November—December 1928 VOL. 3—6



"After Saint Francis had finished his lecture to the birds on the glories of Christ, they flew up into the sky, in the formation of a cross, and disappeared to the four corners of the earth with his message."


The dictionary meaning of the word "life" as the vital force distinguishing organic from inorganic matter has undergone a gradual change. Life is no longer a monopoly or organic matter. Inorganic substances like chemicals, by their attractions and repulsions, also show the presence of life. According to the experiments of the great scientist, Prof. J. C. Bose of India, even a piece of tin is living and its vibrations can be recorded during its life and death struggles. It can be poisoned and killed.

The old theory of matter as essentially different from spirit is gone. All matter including solids, liquids and gaseous substances can be converted into electronic energy and made to disappear into spirit. The old theory of matter being like a hot furnace, constantly losing heat and life, is exploded by Prof. Millikan of California. This eminent physicist found that not only is matter being disintegrated into energy or radiation, but that energy or radiation is again being reintegrated into matter. The cosmic rays, or "birth-cries" of the atoms, are radiations inundating the earth incessantly from limitless space.

"Matter and energy, time and space, are in a melting pot," declared Prof. Lovett Evans before leading British scientists recently, "and out of it will come we know not what strange relations of one to another. The enormously rapid developments of physics in recent years strike the onlooker dumb with almost religious awe. On further study, lines of separation previously held to be rigid will fade away, and there will be found to be continuity between matter and energy, between the living and the non-living, between the conscious and unconscious."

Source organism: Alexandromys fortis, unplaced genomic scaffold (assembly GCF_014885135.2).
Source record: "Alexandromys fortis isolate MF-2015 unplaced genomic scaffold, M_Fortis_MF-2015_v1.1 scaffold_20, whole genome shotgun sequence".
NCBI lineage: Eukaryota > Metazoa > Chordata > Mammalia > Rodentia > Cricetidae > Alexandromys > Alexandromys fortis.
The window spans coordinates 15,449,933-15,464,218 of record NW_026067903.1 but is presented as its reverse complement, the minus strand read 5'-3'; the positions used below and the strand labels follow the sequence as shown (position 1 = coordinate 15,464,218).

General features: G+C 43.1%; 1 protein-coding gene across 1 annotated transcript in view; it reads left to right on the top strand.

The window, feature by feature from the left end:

There is no difference between inorganic and organic life except that they are different manifestations of Life. There is nothing dead—the atoms in the flesh of even a corpse are highly vibrating and constantly moving with life. Different forms of life are manifestations of the same life-force. Just as ice, water, steam, hydrogen, oxygen gases are different forms of the same thing, so also solids, liquids, gases, stones, crystals, plants, animals and human beings both living and dead are manifestations of life. The spirit contained in matter, and matter, are the same, just as hydrogen oxygen gas contained in a closed jar made out of a block of ice is of the same essential composition as the jar itself. The thing contained is made of the same material as the container. If it were otherwise, matter and spirit would have to be the result of two co-existing infinite forces, which is impossible. As the ocean becomes the waves, so does spirit become matter. Spirit and matter are the same as the ocean and the waves. The waves are distorted ocean—so is matter distorted, objectified spirit.

The ocean can exist without the waves, but the latter cannot exist without the ocean. Similarly, spirit can withdraw all creation into itself by converting matter into energy, and can exist without any material manifestation, but matter cannot exist without spirit.